Hiring is a normal part of business. Growth brings with it the need to hire, and there are always those occasions when hiring is a matter of replacing employees who either left on their own or were terminated. Your goal, as an employer, should be to hire the best person you can find. You want to avoid the hiring and firing carousel that is often the result of poor hiring practices.
So how do you hire the best person for the job? There is no single answer to this question. Rather, solid hiring practices involve a number of factors that all work together.
1. Honestly Assess the Open Position
First and foremost, honestly assess what the open position entails. Is it a position that requires a certain kind of person? Is it open because no one really wants it?
The point here is to fully understand the position you are trying to fill before attempting to fill it. Then look at the position through the eyes of potential candidates. Think about what their concerns might be, what might scare them away, the challenges they will face upon hire, and so forth.
2. Rethink Your Job Descriptions
The standard method for writing job descriptions is to compile two sections. One section describes the duties pertaining to the vacant position while the other describes the required qualifications, skills, etc. This is known as the 'demands-abilities' approach to job descriptions. It is an approach that may do more harm than good in the modern era.
According to a study cited by the Wall Street Journal in 2015, a better way to write job descriptions is to follow the 'needs-supplies' approach. This approach explains the type of job available and what the employer can offer the potential employee. This sort of approach turns the job description into a job offer of sorts. You will get better responses from better candidates using this approach.
3. Look Beyond Skills and Training
A candidate's skills and training are certainly important to productivity. But they are no guarantee of a successful employer-employee relationship. To hire the best person for the job, look beyond skills and education traits that cannot necessarily be quantified on a resume.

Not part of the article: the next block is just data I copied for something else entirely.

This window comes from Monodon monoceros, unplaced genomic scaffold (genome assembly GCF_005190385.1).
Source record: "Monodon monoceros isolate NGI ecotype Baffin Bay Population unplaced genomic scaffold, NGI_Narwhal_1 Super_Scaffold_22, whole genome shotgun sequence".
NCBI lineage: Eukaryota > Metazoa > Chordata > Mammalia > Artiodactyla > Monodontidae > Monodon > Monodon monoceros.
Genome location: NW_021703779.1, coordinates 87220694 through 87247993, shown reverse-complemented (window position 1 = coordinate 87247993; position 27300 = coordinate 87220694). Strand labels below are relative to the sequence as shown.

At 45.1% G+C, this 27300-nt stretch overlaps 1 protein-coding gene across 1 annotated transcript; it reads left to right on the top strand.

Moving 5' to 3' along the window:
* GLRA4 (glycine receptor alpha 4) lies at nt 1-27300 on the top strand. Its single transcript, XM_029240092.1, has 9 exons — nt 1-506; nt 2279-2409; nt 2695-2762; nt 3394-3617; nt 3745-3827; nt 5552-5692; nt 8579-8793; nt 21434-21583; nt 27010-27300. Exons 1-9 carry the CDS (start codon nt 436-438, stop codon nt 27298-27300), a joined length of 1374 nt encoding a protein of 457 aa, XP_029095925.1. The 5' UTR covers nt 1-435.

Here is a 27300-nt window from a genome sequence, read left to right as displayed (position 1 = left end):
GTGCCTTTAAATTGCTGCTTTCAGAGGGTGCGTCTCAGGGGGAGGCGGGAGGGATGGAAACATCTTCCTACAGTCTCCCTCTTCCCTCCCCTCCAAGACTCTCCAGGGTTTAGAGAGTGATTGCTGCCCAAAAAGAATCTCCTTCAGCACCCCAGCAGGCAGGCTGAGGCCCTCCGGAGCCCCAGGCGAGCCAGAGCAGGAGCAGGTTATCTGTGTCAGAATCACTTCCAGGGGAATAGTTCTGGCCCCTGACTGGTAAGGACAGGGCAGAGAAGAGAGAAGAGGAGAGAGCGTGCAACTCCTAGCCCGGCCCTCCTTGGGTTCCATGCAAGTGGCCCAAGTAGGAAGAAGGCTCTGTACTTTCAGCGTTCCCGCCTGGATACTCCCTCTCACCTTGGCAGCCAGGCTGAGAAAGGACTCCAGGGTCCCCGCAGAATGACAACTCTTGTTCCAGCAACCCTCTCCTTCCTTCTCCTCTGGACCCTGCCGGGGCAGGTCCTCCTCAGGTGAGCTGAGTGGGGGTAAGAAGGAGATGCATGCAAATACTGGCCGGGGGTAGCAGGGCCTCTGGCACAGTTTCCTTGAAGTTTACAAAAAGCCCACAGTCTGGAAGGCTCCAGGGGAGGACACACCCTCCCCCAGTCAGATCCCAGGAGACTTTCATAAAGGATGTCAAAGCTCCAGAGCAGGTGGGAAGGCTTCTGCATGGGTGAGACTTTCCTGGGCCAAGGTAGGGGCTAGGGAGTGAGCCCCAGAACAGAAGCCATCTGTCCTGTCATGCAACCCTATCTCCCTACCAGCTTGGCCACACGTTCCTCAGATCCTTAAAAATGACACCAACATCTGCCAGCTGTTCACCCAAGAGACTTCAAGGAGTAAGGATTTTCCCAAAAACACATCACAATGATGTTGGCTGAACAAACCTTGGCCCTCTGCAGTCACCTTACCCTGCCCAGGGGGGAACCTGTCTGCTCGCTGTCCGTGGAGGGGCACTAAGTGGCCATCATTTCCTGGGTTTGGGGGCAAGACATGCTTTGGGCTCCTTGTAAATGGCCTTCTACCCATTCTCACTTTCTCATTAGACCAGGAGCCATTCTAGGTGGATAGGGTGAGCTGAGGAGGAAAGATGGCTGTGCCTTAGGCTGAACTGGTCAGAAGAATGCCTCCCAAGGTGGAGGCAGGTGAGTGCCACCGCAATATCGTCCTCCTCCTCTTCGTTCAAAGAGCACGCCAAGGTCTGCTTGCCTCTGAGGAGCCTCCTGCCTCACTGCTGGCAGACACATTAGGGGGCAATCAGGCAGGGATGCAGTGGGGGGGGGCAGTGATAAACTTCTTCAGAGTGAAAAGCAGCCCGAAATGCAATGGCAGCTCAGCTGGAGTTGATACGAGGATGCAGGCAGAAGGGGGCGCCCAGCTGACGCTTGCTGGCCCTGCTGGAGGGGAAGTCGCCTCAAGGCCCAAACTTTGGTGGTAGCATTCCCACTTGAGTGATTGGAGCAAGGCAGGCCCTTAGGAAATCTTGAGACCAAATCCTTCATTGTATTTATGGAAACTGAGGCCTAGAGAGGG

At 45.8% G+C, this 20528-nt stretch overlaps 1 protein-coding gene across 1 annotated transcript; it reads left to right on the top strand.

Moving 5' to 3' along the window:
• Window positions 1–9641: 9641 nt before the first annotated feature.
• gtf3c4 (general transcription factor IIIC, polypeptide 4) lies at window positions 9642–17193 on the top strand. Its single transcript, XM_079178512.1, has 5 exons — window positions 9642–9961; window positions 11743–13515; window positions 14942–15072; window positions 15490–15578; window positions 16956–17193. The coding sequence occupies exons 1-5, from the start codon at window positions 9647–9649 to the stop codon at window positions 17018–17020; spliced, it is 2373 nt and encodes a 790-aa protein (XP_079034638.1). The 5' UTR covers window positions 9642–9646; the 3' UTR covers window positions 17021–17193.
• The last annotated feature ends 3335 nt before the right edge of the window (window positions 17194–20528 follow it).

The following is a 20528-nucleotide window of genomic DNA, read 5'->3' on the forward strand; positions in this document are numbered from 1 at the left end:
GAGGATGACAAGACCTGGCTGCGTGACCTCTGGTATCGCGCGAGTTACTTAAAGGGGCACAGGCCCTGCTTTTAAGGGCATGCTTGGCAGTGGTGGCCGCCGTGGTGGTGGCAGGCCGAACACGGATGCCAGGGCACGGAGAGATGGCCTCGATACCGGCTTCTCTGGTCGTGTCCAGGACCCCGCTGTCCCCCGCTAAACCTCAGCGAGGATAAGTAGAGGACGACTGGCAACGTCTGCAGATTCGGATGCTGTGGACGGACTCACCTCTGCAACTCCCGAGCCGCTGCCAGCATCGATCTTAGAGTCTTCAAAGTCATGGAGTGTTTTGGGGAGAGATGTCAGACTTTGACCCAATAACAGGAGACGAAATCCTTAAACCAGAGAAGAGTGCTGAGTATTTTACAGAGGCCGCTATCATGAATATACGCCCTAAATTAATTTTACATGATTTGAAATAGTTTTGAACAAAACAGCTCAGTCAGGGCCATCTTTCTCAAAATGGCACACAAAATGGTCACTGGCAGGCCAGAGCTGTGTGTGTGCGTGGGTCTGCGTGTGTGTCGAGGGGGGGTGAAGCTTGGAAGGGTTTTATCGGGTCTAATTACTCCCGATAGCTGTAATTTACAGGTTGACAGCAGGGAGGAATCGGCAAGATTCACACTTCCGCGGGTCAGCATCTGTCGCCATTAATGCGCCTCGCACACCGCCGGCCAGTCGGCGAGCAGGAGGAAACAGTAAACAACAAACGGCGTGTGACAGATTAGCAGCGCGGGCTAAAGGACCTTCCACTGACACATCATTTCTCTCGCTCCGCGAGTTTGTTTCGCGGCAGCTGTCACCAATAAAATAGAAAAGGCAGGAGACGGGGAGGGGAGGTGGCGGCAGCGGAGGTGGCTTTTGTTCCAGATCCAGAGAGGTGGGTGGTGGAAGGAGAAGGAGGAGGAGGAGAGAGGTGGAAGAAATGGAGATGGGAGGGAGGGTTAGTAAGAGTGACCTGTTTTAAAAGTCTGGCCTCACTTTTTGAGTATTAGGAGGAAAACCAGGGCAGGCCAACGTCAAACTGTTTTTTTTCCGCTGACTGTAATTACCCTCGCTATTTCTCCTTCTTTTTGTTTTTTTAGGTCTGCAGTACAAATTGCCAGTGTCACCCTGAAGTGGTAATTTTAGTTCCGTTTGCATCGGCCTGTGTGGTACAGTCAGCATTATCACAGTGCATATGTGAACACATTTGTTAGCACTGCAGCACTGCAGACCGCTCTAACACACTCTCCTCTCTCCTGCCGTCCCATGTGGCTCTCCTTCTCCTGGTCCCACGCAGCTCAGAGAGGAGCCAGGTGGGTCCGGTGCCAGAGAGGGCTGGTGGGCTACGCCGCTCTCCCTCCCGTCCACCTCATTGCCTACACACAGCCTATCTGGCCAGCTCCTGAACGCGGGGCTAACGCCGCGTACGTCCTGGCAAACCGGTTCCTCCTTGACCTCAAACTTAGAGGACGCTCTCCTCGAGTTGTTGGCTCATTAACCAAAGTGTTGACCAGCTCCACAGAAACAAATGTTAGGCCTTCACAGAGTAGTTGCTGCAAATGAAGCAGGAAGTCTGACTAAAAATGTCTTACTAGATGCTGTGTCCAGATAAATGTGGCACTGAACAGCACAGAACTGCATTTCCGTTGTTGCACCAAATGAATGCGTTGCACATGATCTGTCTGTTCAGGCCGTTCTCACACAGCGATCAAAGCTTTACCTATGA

For example, take available opportunities to observe a candidate's personality. Does it fit with your company culture? Rather than making the interview a series of questions and answers, make it a conversation. Make an effort to observe the candidate’s thoughtfulness, confidence level, and so forth.
4. Don't Waste Time
The best candidates don't often stay on the market for long. Now more than ever, with a tightening labor market dominating the landscape, you cannot afford to waste time in the recruiting or hiring process. The moment you know a position will be open, start working on filling it. The more quickly HR is scheduling interviews, the better your chances of landing the best person for the job.
5. Improve Your Own Online Reputation
Your company's online reputation is more than just a measure of what customers think about your organization. It also influences potential job candidates. So pay attention to things like online reviews and social media references. Make improving your company's online reputation a priority and you are likely to see that those candidates responding to your recruiting efforts are of higher quality.
It's not always easy finding the right person for an open job. If you employ the tips listed here, you should find the task less difficult. And with time and practice, your company might eventually become 'the' place to work in your industry.
Wall Street Journal – https://blogs.wsj.com/atwork/2015/02/11/the-simple-change-that-attracts-...